Hearing therapists work with adults who have hearing loss and associated disorders, such as tinnitus and hyperacusis, and other forms of hypersensitivity. 

We offer counselling to help with the psychological and emotional effects of audiological problems, as well as providing help and advice on practical solutions.

We offer both face to face and remote appointments.

Patient feedback

"My contact with the therapist over the last year has made a huge difference to my health and my quality of life. Without her support I would not have come to terms with my condition and I think I could have fallen ill from depression."

Patient contact

Service management

Other contact information

Correspondence address:
Hearing Therapy Department
The Royal National ENT and Eastman Dental Hospitals
250 Euston Road


Royal National ENT and Eastman Dental Hospital
47-49 Huntley Street

Other referral information

How to contact the hearing therapy department
Clare Lazenbury: claire-julia.lazenbury@nhs.net

Referral criteria / acceptance criteria:
This service currently only accepts internal referrals.

At your first appointment we will do a comprehensive assessment of your needs and then create a tailored programme of rehabilitation to support you. The appointment will last about an hour. 

It may be helpful to think about the following questions before you attend your appointment:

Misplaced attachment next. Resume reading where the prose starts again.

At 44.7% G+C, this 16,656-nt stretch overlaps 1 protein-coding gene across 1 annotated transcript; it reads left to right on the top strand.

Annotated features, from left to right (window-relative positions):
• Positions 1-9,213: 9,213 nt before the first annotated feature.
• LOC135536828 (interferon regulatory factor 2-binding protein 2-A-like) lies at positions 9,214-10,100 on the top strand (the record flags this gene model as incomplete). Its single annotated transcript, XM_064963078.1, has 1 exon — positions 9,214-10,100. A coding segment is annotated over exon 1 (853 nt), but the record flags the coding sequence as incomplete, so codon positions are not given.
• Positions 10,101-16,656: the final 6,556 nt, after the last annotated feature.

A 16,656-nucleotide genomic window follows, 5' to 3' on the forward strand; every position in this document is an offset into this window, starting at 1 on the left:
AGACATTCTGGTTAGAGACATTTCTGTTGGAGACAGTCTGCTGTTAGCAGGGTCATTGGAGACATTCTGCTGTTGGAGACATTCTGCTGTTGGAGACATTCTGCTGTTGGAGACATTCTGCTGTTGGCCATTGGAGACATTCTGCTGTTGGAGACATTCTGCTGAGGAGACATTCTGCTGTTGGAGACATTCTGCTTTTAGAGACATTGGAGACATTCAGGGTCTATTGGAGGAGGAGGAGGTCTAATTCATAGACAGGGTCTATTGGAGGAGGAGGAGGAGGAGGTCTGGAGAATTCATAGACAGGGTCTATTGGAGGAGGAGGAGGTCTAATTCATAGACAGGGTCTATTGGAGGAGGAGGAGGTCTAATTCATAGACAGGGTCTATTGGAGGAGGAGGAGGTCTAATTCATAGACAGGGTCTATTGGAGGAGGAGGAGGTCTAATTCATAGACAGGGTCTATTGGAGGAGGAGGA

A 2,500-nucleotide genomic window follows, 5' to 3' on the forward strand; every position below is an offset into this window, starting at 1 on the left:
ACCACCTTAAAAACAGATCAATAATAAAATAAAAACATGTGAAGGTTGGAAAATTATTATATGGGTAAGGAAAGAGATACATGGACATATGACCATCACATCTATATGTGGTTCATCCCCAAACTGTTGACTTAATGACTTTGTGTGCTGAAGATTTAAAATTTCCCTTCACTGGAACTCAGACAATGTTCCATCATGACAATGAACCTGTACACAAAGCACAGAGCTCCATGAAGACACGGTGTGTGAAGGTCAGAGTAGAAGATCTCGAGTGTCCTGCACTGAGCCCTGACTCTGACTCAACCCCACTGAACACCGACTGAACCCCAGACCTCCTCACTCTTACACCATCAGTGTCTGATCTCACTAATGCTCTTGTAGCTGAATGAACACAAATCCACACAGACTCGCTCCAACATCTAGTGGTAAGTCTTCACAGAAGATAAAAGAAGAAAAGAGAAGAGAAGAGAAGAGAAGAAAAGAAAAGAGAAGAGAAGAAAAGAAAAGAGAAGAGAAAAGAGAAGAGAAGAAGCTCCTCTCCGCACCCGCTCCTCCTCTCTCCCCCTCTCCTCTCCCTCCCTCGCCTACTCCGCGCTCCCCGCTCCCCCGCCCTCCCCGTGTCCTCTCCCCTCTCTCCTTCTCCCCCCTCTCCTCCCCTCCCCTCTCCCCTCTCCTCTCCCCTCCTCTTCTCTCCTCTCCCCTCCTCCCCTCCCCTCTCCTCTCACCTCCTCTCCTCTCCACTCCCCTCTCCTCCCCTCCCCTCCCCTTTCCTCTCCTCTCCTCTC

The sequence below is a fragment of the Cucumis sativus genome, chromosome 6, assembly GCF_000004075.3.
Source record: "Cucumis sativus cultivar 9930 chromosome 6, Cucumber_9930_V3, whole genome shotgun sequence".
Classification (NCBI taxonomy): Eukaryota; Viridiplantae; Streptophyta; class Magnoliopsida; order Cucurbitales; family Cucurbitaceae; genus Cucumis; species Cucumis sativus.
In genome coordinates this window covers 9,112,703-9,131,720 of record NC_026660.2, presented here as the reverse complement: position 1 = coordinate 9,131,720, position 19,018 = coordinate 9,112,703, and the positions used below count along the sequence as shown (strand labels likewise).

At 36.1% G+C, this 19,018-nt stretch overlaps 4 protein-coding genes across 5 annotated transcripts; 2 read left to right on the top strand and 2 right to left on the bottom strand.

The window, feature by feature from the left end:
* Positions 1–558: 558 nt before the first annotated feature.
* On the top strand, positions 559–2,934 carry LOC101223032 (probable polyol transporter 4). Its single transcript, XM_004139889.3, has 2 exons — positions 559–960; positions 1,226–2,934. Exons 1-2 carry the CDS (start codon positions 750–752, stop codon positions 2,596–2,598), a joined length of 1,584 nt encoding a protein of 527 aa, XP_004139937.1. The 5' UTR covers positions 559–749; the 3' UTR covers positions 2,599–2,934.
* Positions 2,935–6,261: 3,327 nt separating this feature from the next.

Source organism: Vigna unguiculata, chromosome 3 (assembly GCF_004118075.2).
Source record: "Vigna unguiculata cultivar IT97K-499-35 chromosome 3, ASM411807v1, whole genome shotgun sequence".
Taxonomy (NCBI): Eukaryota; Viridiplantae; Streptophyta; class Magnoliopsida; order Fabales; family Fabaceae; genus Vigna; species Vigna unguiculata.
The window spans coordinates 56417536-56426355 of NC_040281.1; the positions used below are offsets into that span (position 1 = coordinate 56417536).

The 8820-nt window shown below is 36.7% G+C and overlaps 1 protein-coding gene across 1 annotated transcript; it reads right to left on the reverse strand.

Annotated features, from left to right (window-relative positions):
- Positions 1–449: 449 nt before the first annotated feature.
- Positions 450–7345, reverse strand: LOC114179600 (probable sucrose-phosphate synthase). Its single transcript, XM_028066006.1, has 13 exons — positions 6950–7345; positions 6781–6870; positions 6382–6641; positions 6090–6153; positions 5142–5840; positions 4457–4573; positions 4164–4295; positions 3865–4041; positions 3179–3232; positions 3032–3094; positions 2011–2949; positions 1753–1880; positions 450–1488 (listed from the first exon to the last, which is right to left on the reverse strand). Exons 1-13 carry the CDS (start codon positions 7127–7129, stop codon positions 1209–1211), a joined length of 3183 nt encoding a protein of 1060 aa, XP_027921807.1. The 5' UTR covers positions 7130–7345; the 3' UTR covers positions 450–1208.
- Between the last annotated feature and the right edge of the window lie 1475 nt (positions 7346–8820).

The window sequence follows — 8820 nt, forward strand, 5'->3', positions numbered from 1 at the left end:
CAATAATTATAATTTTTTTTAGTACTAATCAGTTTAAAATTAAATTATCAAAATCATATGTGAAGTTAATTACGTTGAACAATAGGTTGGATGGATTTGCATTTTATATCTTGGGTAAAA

1. What are the main areas of difficulty for you? 
  2. How have your difficulties affected your personal relationships and your work/social/home life? 
  3. Have you found anything that helps with your difficulties? 

The hearing therapy team only accept referrals from within UCLH.

  • RNID. Campaigns for change, provides services and training, and actively supports scientific and technical research. They have a wealth of factsheets available free to download on everything from rights at work to hearing aids.
  • Hearing Concern Link. Provides support and information to people with hearing loss and their families. They run an intensive one-week course for people who are deafened, a yearly convention for anyone with a hearing loss and have information on social and support groups.
  • JDA. Offers professional support services, information and a range of social, cultural and educational programmes to people with all levels of hearing loss, people experiencing tinnitus, their friends, families and colleagues. They offer their services to everyone, regardless of faith.
  • British Tinnitus Association. The BTA provides support and information for people with tinnitus.

Employment and education

  • Shaw Trust. Supports disabled and disadvantaged people to prepare for work, find jobs and live more independently. They provide training courses and a range of employment focused services.
  • Access to Work. Provides help and practical support to you and your employer with extra costs that may arise as a result of your hearing loss, e.g. funds towards special equipment such as amplified telephones or radio aids.


  • Stagetext. Delivers captioned performances to ensure theatre performances can be accessed by people with a hearing loss. They provide a list of local captioned performances.
  • Yourcinema Details of local showings of subtitled films are available from this site and can be sent to you in a weekly email.

Parenthood and pregnancy